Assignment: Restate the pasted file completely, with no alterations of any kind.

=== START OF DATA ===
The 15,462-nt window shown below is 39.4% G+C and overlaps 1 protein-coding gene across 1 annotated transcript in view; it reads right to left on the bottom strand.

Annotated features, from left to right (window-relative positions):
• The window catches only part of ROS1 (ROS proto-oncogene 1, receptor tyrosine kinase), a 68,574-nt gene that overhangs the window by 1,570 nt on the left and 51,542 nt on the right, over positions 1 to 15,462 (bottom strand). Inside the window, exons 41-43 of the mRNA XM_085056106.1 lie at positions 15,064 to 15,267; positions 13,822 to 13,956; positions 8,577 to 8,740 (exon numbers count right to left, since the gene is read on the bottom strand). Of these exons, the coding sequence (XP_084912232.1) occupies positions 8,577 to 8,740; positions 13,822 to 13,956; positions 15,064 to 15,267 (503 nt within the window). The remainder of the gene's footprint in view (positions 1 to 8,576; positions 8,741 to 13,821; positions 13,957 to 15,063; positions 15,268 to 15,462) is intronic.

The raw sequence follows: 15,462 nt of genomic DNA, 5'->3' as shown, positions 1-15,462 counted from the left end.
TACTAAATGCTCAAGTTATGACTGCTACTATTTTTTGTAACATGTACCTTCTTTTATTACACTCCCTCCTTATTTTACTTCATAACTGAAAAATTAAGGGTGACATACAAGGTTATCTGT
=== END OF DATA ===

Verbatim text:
The 15,462-nt window shown below is 39.4% G+C and overlaps 1 protein-coding gene across 1 annotated transcript in view; it reads right to left on the bottom strand.

Annotated features, from left to right (window-relative positions):
• The window catches only part of ROS1 (ROS proto-oncogene 1, receptor tyrosine kinase), a 68,574-nt gene that overhangs the window by 1,570 nt on the left and 51,542 nt on the right, over positions 1 to 15,462 (bottom strand). Inside the window, exons 41-43 of the mRNA XM_085056106.1 lie at positions 15,064 to 15,267; positions 13,822 to 13,956; positions 8,577 to 8,740 (exon numbers count right to left, since the gene is read on the bottom strand). Of these exons, the coding sequence (XP_084912232.1) occupies positions 8,577 to 8,740; positions 13,822 to 13,956; positions 15,064 to 15,267 (503 nt within the window). The remainder of the gene's footprint in view (positions 1 to 8,576; positions 8,741 to 13,821; positions 13,957 to 15,063; positions 15,268 to 15,462) is intronic.

The raw sequence follows: 15,462 nt of genomic DNA, 5'->3' as shown, positions 1-15,462 counted from the left end.
TACTAAATGCTCAAGTTATGACTGCTACTATTTTTTGTAACATGTACCTTCTTTTATTACACTCCCTCCTTATTTTACTTCATAACTGAAAAATTAAGGGTGACATACAAGGTTATCTGT